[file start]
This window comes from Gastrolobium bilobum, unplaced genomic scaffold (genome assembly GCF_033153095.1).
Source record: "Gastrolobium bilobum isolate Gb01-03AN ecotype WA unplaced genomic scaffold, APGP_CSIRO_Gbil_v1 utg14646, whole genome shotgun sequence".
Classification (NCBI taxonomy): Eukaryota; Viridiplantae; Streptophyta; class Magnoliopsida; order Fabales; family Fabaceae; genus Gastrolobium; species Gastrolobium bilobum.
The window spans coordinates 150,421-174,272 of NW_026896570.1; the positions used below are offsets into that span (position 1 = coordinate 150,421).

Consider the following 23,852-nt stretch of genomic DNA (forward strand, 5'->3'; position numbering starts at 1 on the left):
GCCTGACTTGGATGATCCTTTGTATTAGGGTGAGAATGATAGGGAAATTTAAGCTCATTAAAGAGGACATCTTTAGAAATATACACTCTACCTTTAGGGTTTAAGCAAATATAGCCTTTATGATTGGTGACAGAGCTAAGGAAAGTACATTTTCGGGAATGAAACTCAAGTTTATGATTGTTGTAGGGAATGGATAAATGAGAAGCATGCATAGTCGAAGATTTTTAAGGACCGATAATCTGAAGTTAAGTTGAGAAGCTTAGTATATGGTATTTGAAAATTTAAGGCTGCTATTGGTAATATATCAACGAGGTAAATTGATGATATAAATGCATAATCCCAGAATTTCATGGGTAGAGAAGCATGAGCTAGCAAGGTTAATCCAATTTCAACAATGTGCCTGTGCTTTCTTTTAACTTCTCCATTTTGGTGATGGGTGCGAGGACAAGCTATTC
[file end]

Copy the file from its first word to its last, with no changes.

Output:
This window comes from Gastrolobium bilobum, unplaced genomic scaffold (genome assembly GCF_033153095.1).
Source record: "Gastrolobium bilobum isolate Gb01-03AN ecotype WA unplaced genomic scaffold, APGP_CSIRO_Gbil_v1 utg14646, whole genome shotgun sequence".
Classification (NCBI taxonomy): Eukaryota; Viridiplantae; Streptophyta; class Magnoliopsida; order Fabales; family Fabaceae; genus Gastrolobium; species Gastrolobium bilobum.
The window spans coordinates 150,421-174,272 of NW_026896570.1; the positions used below are offsets into that span (position 1 = coordinate 150,421).

Consider the following 23,852-nt stretch of genomic DNA (forward strand, 5'->3'; position numbering starts at 1 on the left):
GCCTGACTTGGATGATCCTTTGTATTAGGGTGAGAATGATAGGGAAATTTAAGCTCATTAAAGAGGACATCTTTAGAAATATACACTCTACCTTTAGGGTTTAAGCAAATATAGCCTTTATGATTGGTGACAGAGCTAAGGAAAGTACATTTTCGGGAATGAAACTCAAGTTTATGATTGTTGTAGGGAATGGATAAATGAGAAGCATGCATAGTCGAAGATTTTTAAGGACCGATAATCTGAAGTTAAGTTGAGAAGCTTAGTATATGGTATTTGAAAATTTAAGGCTGCTATTGGTAATATATCAACGAGGTAAATTGATGATATAAATGCATAATCCCAGAATTTCATGGGTAGAGAAGCATGAGCTAGCAAGGTTAATCCAATTTCAACAATGTGCCTGTGCTTTCTTTTAACTTCTCCATTTTGGTGATGGGTGCGAGGACAAGCTATTC